A large number of children and women have been killed in the US-controlled al-Rukban Refugee Camp in al-Tanf region in Eastern Homs province, an Arab media outlet reported on Friday.
The Arabic-language al-Watan newspaper quoted special sources as saying that a new group of residents of al-Rukban Camp controlled by the US and the Syrian Democratic Forces (SDF) comprising about 400 people, most of them women and children, have left al-Tanf region near the border with Iraq and Jordan for safe areas under the Syrian Army control via al-Jaliqam crossing.
The residents of al-Rukban camp who had managed to flee the camp said that a large number of women and children have been killed due to the unfavorable conditions, including shortage of foodstuff, medicine, drinking water and deteriorating hygienic conditions.
They noted that the US Army troops distribute foodstuff, medicine and drinking water among the Washington-backed terrorist groups in the region.
In a relevant development in April, al-Watan reported that “there are around 40,000 to 60,000 people residing in al-Rukban Camp and about 2,500 of them have managed to leave the camp”.
The sources said the exit of the civilians came after terrorists sought to block their departure from the camp.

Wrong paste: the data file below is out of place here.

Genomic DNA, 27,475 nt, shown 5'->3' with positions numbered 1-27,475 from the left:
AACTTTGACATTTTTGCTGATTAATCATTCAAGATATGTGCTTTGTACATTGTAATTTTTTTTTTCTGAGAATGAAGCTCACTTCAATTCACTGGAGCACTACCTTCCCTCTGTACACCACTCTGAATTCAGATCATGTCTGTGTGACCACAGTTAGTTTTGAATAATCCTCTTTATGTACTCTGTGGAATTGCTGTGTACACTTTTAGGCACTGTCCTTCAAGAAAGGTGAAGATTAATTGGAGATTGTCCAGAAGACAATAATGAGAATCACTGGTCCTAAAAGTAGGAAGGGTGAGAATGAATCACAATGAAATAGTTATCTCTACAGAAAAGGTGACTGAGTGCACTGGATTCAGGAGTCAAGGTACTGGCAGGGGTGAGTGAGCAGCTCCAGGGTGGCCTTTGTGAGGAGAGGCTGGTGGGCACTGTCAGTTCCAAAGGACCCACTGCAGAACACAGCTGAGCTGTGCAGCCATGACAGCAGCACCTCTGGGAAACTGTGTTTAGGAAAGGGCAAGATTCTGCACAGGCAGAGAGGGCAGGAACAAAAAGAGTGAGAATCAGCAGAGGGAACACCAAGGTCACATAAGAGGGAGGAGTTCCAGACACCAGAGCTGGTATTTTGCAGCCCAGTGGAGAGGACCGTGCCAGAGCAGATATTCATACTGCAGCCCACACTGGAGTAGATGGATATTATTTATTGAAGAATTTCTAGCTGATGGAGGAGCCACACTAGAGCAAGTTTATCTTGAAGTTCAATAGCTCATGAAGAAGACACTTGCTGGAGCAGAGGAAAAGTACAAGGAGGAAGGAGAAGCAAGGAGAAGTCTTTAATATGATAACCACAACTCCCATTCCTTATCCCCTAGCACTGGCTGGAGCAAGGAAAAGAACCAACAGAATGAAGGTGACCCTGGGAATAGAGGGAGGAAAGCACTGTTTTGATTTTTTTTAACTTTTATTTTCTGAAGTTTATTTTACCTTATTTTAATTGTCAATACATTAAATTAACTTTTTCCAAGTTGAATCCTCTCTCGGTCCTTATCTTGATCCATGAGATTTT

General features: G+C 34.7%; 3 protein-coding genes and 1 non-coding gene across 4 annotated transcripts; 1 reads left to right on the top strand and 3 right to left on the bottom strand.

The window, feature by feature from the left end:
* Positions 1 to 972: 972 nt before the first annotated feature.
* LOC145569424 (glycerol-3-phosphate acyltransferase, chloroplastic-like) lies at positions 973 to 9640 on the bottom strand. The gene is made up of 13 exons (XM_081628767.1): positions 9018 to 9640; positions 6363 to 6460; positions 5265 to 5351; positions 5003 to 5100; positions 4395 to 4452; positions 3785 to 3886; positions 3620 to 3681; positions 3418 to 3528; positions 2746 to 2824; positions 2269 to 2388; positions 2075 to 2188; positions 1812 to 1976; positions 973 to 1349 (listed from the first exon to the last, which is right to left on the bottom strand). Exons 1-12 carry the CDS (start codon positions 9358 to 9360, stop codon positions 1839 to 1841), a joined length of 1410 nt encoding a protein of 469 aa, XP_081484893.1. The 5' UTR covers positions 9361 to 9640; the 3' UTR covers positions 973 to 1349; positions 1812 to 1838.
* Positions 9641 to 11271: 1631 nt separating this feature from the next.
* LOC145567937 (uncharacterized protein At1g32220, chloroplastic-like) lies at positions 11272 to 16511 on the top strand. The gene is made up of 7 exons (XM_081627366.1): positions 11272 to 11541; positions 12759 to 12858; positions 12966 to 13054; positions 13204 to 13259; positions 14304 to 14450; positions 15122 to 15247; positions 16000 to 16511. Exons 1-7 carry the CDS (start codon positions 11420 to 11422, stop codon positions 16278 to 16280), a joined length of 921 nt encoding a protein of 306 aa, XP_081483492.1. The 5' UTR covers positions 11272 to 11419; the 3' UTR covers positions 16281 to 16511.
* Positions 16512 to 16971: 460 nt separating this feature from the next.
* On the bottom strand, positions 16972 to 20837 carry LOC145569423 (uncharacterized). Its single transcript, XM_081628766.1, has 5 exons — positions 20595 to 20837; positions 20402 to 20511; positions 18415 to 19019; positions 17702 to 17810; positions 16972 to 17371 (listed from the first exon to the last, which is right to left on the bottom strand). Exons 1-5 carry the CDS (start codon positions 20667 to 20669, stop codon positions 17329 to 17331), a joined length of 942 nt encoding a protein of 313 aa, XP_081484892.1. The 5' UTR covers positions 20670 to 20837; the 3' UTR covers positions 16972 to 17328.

The families who have escaped al-Rukban have confirmed lack of food and hygiene in the camp, adding that the US-backed terrorists keep people hungry and prevent their evacuation, al-Watan said.
Based on media reports, the US troops that occupy a 55-km zone in Southern Syria block Russian and Syrian diplomatic and military officials from entering al-Rukban Camp to provide people with humanitarian aid.
The US command in Al-Tanf had previously delayed the delivery of aid to al-Rukban from Damascus, after refusing to guarantee its safety. It has also prevented buses sent by Damascus and guarded by the Russian military police from taking Syrians from the camp to other parts of Syria.
Since opening in 2014, Rukban is home to more than 40,000 Syrians, the majority of which have expressed a desire to return home. A survey released by the UN in February found that nine out of 10 living at the camp wanted to return. However, many expressed worry over gaining access to their property, possible retribution, as well as general safety and security concerns.